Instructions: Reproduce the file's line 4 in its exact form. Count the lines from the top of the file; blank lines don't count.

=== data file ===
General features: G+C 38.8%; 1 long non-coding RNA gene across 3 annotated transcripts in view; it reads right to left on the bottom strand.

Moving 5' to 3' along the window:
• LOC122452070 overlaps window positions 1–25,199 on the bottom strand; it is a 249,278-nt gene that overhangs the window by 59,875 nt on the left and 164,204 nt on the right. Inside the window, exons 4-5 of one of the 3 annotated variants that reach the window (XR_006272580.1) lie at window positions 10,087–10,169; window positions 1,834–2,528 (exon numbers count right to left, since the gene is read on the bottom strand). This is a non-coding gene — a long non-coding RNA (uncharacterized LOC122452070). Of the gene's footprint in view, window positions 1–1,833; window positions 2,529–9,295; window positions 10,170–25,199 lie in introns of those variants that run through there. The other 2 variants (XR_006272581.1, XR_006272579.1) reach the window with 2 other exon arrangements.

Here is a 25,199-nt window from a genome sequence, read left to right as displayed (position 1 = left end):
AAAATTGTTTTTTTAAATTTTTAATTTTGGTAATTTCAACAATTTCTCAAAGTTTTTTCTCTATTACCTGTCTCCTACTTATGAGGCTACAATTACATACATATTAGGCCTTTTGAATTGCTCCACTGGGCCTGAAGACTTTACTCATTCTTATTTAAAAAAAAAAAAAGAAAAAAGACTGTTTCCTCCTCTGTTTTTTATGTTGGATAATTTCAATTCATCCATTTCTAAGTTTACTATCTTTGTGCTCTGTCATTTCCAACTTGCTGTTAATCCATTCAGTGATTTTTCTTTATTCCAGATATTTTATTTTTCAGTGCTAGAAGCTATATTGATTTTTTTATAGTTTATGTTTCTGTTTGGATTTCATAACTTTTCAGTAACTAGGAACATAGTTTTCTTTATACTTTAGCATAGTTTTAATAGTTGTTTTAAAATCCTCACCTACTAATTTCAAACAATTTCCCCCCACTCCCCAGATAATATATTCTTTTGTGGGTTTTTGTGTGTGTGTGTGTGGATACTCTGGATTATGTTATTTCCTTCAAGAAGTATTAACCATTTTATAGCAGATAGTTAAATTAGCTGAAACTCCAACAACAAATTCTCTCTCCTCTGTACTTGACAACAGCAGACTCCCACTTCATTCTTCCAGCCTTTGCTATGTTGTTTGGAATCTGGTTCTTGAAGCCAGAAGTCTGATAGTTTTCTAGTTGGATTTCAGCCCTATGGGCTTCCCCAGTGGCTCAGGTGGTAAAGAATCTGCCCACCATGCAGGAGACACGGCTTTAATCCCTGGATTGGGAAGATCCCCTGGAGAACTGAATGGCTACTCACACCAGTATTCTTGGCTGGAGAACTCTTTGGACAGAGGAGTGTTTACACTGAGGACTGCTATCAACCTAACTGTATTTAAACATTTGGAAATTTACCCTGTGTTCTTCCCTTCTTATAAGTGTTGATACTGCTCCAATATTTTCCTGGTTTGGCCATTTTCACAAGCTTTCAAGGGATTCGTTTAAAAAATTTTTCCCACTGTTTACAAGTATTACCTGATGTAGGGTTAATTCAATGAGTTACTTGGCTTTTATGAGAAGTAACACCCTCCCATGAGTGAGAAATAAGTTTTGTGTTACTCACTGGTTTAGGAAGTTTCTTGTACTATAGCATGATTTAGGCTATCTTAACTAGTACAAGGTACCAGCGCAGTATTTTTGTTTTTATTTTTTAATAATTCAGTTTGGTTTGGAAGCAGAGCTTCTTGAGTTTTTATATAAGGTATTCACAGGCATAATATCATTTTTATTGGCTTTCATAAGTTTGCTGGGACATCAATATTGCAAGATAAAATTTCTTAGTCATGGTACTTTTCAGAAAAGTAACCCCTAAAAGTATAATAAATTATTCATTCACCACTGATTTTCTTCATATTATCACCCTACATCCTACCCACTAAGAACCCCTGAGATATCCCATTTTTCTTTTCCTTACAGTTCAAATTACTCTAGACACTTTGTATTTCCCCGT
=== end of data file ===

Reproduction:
Here is a 25,199-nt window from a genome sequence, read left to right as displayed (position 1 = left end):